(2) Comments | Posted October 11, 2013 | 2:36 PM

We have come to expect some degree of subjectivity from our politicians but what we are witnessing now is subjectivity run amok. As human beings, we are inherently subjective. It is quite natural for us to perceive and respond to everything we experience through the lens of our mental models....

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What If Many of Us Are Biased and We Don't Know It?

(1) Comments | Posted September 2, 2013 | 2:50 PM

President Obama urged each of us to become a modern-day marcher for economic justice and racial harmony. But what if we're all racists and don't know it? In my previous blogs on this subject, Objectivity A New Perspective on the Conversation About Race, Parts 1 and 2, I said we're...

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What's in Your Brain?

(0) Comments | Posted August 20, 2013 | 12:11 PM

In the first blog in the series on "Objectivity: The Power of Seeing Things As They Are," I presented extreme cases of extreme subjectivity to illustrate how often we overreact to situations, take things personally and make other cognitive errors. In the second blog, we established that it...

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Objectivity: A New Perspective on the Conversation About Race (Part 2)

(17) Comments | Posted August 14, 2013 | 11:18 AM

The national conversation on race is proving once again to not be so easy. In my first blog, I talked about the importance of starting the conversation from a point of common ground. I highlighted that in order to improve race relations in this country, we as human...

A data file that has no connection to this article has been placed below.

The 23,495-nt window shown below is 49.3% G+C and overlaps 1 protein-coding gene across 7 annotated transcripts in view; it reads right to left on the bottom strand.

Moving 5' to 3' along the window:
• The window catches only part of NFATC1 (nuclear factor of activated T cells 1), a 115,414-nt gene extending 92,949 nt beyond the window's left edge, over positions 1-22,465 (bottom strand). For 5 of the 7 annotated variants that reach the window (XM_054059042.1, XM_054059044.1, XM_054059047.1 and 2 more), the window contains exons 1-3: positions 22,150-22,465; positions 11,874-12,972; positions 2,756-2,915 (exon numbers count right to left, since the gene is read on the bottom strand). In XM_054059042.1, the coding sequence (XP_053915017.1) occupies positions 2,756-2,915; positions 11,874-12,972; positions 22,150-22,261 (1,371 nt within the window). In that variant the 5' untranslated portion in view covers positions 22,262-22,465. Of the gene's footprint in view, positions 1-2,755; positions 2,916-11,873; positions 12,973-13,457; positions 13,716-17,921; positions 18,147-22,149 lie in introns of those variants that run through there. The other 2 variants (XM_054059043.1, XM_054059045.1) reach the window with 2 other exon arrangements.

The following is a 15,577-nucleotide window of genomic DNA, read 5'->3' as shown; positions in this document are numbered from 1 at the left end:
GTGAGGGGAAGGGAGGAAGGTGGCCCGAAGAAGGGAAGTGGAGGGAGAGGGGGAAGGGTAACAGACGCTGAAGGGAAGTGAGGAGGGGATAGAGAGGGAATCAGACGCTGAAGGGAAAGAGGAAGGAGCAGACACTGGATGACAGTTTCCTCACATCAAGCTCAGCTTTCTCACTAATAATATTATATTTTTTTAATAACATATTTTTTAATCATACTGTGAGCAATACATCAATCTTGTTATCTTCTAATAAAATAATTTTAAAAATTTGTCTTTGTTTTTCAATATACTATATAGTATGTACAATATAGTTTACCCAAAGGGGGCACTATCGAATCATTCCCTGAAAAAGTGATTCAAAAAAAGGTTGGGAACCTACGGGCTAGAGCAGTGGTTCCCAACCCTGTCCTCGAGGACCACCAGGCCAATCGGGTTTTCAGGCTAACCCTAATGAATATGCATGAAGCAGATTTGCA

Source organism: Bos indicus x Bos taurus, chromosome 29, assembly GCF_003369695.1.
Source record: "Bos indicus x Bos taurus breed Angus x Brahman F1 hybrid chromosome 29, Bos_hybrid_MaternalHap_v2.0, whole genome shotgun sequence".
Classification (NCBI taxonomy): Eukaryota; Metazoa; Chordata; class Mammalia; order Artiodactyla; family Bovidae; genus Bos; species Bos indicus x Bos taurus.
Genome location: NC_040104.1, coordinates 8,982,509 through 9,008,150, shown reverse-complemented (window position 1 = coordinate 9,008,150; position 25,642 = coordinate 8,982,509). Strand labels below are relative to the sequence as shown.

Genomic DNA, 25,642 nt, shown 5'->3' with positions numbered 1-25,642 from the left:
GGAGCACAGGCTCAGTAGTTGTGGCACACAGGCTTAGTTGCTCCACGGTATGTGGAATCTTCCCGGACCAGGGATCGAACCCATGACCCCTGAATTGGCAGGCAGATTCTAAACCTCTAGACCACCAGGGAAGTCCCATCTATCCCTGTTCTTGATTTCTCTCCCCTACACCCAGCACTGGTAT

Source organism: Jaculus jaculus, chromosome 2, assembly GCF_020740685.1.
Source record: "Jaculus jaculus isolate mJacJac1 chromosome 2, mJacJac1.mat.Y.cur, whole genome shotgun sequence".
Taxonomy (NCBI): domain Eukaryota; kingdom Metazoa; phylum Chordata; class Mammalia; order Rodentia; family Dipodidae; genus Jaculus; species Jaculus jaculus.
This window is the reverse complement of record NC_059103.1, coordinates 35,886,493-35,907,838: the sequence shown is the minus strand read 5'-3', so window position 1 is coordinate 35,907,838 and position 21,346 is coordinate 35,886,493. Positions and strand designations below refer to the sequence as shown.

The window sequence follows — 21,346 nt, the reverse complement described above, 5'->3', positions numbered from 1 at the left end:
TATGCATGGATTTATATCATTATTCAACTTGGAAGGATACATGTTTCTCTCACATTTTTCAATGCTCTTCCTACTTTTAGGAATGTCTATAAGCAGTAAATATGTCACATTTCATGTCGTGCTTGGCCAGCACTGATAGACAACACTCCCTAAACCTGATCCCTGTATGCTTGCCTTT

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Objectivity: The Power of Seeing Things as They Are (Part 2)

(1) Comments | Posted August 6, 2013 | 12:18 PM

In the last blog, I shared extreme cases of subjectivity, situations where people overreacted because they projected their fears or past experiences onto the current situation. We do this quite a bit. It is our inherent subjectivity. This is what we tend to do:

We perceive through our senses a...

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Objectivity: The Power of Seeing Things as They Are

(1) Comments | Posted July 30, 2013 | 3:00 PM

Let's be honest:

  • Have you ever over-reacted to a situation?
  • Have you ever taken something personally when it was not really meant that way?
  • Have you ever misinterpreted the tone of an email, text or tweet?
  • Have you ever judged someone unfairly simply based on the way they look?

The...

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Objectivity: A New Perspective on the Conversation About Race

(9) Comments | Posted July 21, 2013 | 12:26 PM

In the aftermath of the Zimmerman verdict, it is critical to explore new perspectives about race relations and to engage in a conversation that can be constructive and transformative. As an African-American woman who has had her share of painful experiences of overt racism, I have found that the most...

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Principles of Objectivity: Changing Mindsets for Greater Effectiveness

(4) Comments | Posted December 19, 2012 | 10:59 AM

Have you ever over-reacted to a situation, taken something personally when it was not really meant that way, misinterpreted the tone of an email or responded based on a perception that had little to do with what was actually going on? Of course, we all have. We are all subjective...